From our perspective as Sherry Harris readers, there is a definite upside to all that moving. It’s difficult to start or maintain a career with frequent transfers, so Harris turned her love of tag sales (called garage or yard sales in some parts of the country) into a writing career. She answered an ad in a local newspaper for a short story contest, kept writing until it turned into a novel length piece, and later, was encouraged to look for an agent.

 

The quality of her writing ability was proven when “Tagged for Death,” the first in the series, was nominated for an Agatha Award in the Best First Novel category.

 

Sherry Harris’ favorite writing spot is in her office. Her desk faces the window and when she looks out at the trees, she can pretend she lives in the middle of nowhere. When asked whether her writing process is closer to plotter or pantser, she admitted to being more of a pantser, working toward becoming a plotter. Either way, the results are great!

 

Harris has revealed in her book bios that she is a “born bargain hunter,” and has created a fully fleshed out character in the series based on her own expertise and love for the activity. Sarah Winston makes her living organizing tag sales for her customers and Harris includes tips for successful tag sales in the books. I personally have used them in my own garage sales.

 

Harris has followed the writing advice of a favorite thriller writer/instructor (James W. Hall) who feels that people want to learn something and if they do, the books just might keep selling. She attributes the success of cozies in general, to the fact that whether about knitting or cooking or tag sales, cozies contain a mystery along with a lot of information about a specific topic. Fans of that topic will come back for more in book after book.

 

Sherry Harris’ Sarah Winston character is successful in part because Winston is completely relatable. Her emotional struggles to make her own way as a newly single woman are realistic, and her scenes detailing military life ring true. Harris’ storylines peel back the layers of Winston’s battle with feelings about her ex in each book, while delivering great mysteries. The ensemble supporting characters develop as Winston’s association with them grows naturally. I particularly like the nuanced relationships between Sarah and the men in her life, which ebb and flow as Sarah sorts through the consequences of living as an independent woman.

 

When not working on the Sarah Winston Garage Sale Mysteries, Sherry Harris blogs with the Wicked Cozies, a New England focused writing group, all talented, published authors. Read their posts at www.wickedcozyauthors.com. Harris is also the current Vice President of the international writing organization, Sisters in Crime, a group that fosters the development of women writers.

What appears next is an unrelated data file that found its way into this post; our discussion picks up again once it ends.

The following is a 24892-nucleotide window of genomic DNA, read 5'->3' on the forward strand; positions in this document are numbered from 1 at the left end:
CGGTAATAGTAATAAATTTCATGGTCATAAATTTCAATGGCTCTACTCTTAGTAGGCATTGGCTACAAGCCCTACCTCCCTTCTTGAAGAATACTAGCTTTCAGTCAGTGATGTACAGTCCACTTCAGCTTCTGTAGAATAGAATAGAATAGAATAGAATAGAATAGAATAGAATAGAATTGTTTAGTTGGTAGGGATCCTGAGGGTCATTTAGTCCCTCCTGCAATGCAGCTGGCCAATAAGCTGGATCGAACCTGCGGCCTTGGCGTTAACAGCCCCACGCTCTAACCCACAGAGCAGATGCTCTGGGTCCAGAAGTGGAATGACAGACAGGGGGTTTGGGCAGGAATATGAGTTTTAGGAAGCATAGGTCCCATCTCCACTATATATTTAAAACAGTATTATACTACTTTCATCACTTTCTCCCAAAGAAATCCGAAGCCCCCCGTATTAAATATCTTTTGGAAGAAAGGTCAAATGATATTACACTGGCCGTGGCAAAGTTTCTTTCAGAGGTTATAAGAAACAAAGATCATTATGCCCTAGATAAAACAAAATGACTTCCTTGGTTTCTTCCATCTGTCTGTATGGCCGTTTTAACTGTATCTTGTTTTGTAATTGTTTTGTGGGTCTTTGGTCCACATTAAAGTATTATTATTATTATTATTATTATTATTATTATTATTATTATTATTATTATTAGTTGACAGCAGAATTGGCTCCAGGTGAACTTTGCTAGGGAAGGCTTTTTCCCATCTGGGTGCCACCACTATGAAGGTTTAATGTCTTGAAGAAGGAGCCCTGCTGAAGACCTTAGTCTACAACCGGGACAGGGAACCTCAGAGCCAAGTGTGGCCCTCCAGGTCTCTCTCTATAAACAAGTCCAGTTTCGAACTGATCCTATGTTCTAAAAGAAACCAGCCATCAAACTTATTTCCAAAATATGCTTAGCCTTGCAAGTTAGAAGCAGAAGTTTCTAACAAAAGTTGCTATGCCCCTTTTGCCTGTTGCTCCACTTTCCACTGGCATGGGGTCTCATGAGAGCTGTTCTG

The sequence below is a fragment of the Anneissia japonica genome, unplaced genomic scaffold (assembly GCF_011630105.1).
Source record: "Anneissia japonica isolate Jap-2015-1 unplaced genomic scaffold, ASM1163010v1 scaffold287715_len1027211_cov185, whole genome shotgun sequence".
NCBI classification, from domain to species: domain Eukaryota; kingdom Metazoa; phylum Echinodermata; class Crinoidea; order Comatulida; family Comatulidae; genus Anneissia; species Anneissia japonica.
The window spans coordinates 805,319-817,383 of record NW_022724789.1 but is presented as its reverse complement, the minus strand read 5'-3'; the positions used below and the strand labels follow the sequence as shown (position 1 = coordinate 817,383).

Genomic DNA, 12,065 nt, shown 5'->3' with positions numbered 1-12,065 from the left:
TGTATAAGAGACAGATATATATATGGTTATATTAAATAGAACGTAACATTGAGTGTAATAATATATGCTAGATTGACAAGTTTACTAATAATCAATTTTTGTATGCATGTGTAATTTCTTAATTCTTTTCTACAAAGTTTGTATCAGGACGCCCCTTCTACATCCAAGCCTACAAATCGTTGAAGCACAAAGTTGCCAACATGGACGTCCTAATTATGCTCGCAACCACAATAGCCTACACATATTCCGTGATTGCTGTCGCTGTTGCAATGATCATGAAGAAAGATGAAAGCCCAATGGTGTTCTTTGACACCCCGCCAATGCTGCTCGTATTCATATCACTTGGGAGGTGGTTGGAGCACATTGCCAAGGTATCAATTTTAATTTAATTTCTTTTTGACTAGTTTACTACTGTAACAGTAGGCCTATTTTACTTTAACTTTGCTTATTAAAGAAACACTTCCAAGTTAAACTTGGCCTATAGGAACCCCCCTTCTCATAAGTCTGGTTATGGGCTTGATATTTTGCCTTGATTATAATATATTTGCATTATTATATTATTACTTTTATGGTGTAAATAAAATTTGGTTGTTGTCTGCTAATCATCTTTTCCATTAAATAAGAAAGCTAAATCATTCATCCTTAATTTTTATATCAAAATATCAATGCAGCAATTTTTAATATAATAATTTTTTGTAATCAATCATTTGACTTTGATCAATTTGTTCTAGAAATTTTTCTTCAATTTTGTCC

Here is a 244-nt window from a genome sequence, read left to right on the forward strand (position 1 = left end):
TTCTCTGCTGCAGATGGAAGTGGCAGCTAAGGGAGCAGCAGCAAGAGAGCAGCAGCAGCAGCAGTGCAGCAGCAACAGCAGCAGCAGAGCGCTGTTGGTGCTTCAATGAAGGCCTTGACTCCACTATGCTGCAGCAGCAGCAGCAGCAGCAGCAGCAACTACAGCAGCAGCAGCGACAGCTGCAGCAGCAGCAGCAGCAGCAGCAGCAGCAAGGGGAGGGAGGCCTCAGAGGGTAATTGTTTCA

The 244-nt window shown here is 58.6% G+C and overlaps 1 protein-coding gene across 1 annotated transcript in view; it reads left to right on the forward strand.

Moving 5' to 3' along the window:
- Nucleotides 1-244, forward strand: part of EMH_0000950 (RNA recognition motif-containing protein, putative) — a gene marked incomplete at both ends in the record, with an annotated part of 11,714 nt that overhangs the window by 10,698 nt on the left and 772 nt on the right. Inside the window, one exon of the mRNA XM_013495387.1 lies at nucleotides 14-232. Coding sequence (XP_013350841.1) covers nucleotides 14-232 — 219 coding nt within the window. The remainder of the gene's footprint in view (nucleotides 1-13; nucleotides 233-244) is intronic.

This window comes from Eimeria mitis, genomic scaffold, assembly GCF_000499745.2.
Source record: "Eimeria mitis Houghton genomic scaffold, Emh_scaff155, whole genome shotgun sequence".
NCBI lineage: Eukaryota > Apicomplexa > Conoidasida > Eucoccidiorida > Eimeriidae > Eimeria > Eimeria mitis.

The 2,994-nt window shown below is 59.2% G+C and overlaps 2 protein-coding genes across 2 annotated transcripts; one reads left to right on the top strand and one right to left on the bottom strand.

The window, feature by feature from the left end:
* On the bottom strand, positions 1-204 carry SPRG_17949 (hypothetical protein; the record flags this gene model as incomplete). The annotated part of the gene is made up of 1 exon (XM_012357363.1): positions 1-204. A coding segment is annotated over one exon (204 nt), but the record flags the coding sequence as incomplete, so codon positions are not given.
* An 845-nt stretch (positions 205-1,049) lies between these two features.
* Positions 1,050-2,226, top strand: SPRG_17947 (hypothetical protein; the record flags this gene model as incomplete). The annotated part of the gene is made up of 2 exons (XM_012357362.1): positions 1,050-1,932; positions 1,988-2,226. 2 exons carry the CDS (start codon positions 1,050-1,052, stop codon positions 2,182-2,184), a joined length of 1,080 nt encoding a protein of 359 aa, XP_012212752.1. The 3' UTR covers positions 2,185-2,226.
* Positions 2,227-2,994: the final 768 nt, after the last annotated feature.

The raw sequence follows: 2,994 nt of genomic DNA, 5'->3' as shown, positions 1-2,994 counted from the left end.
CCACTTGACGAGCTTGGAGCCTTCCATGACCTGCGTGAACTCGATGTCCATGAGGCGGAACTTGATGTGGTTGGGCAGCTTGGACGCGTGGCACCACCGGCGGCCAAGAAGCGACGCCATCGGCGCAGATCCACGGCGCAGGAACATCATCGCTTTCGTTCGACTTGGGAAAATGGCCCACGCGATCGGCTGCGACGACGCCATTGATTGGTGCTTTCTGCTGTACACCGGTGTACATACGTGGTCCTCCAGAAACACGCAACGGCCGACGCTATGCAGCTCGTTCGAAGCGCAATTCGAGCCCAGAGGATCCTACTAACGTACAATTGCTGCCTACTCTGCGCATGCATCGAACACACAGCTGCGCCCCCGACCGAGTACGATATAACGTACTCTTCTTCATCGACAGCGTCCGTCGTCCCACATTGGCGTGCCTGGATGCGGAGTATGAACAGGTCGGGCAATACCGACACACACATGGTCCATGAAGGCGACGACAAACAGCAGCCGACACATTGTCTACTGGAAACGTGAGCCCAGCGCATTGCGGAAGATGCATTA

Sherry Harris Fun fact: Her favorite foods are pizza and popcorn.  🙂

 

 

Read the review of "Tagged for Death" here.

 

 

 

 

 

 

Read the review of "The Longest Yard Sale" here.

 

 

 

 

 

 

 

Read the review of "A Good Day to Buy" here.

 

 

 

 

 

After reading “A Good Day to Buy,” I counted the months until “I Know What You Bid Last Summer” (book #5) was published and was not disappointed. It’s a terrific entry in the series and is not to be missed. Look for the lasagna subplot, a fun counterbalance to the serious action.

 

Please visit https://sherryharrisauthor.com for information about Harris, her upcoming appearances, and more in the series.

 

 

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“Circle of Influence” and “No Way Home” by Annette Dashofy

 

Circle of Influence and No Way Home by Annette Dashofy

 

“Circle of Influence” and "No Way Home" by Annette Dashofy, star Zoe Chambers as an EMT, who occasionally doubles as a coroner's assistant when she can stand the smells in the autopsy room.

 

In "Circle of Influence," a routine call to check on a car on the side of the road turns into a murder investigation. The only trouble is the dead guy is her best friend's husband, well-liked and respected in town, and he is sitting in the front seat of a city council guy’s car – a guy hated by almost everyone. Why is her friend dead and why is he sitting in that particular car? 
 

The dead guy's mother works for the police department and is arrested for borrowing a computer from the storeroom. Arrested? Why would the city council bully would do such a thing? What is on that computer? Life gets dangerous, the body count rises, and so does the list of suspects. In the “Circle of Influence” effectively layered storyline, there are secrets galore and we don't know whom to believe. Trust is tough to come by.